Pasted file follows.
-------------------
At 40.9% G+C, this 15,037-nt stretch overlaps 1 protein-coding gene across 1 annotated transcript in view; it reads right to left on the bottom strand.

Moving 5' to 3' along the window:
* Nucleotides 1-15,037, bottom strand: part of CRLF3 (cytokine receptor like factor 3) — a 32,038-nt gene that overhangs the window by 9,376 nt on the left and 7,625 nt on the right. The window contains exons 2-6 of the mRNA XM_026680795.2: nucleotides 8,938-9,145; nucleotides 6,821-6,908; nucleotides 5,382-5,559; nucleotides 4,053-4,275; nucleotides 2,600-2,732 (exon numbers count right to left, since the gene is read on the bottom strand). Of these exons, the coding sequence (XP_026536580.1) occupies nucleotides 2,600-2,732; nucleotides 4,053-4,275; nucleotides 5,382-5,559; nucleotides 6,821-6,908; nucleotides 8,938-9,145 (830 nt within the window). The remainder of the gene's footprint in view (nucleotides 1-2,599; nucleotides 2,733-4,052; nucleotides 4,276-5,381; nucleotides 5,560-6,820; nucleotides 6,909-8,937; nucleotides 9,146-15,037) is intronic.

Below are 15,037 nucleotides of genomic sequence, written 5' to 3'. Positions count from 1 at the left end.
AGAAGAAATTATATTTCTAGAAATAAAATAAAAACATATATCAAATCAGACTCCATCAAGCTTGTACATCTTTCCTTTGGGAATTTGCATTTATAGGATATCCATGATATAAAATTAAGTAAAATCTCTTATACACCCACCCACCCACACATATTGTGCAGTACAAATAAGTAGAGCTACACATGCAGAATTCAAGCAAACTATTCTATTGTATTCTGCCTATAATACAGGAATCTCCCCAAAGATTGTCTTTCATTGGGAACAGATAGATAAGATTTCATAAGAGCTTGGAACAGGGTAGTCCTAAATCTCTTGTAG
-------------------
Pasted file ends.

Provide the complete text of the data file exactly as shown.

At 40.9% G+C, this 15,037-nt stretch overlaps 1 protein-coding gene across 1 annotated transcript in view; it reads right to left on the bottom strand.

Moving 5' to 3' along the window:
* Nucleotides 1-15,037, bottom strand: part of CRLF3 (cytokine receptor like factor 3) — a 32,038-nt gene that overhangs the window by 9,376 nt on the left and 7,625 nt on the right. The window contains exons 2-6 of the mRNA XM_026680795.2: nucleotides 8,938-9,145; nucleotides 6,821-6,908; nucleotides 5,382-5,559; nucleotides 4,053-4,275; nucleotides 2,600-2,732 (exon numbers count right to left, since the gene is read on the bottom strand). Of these exons, the coding sequence (XP_026536580.1) occupies nucleotides 2,600-2,732; nucleotides 4,053-4,275; nucleotides 5,382-5,559; nucleotides 6,821-6,908; nucleotides 8,938-9,145 (830 nt within the window). The remainder of the gene's footprint in view (nucleotides 1-2,599; nucleotides 2,733-4,052; nucleotides 4,276-5,381; nucleotides 5,560-6,820; nucleotides 6,909-8,937; nucleotides 9,146-15,037) is intronic.

Below are 15,037 nucleotides of genomic sequence, written 5' to 3'. Positions count from 1 at the left end.
AGAAGAAATTATATTTCTAGAAATAAAATAAAAACATATATCAAATCAGACTCCATCAAGCTTGTACATCTTTCCTTTGGGAATTTGCATTTATAGGATATCCATGATATAAAATTAAGTAAAATCTCTTATACACCCACCCACCCACACATATTGTGCAGTACAAATAAGTAGAGCTACACATGCAGAATTCAAGCAAACTATTCTATTGTATTCTGCCTATAATACAGGAATCTCCCCAAAGATTGTCTTTCATTGGGAACAGATAGATAAGATTTCATAAGAGCTTGGAACAGGGTAGTCCTAAATCTCTTGTAG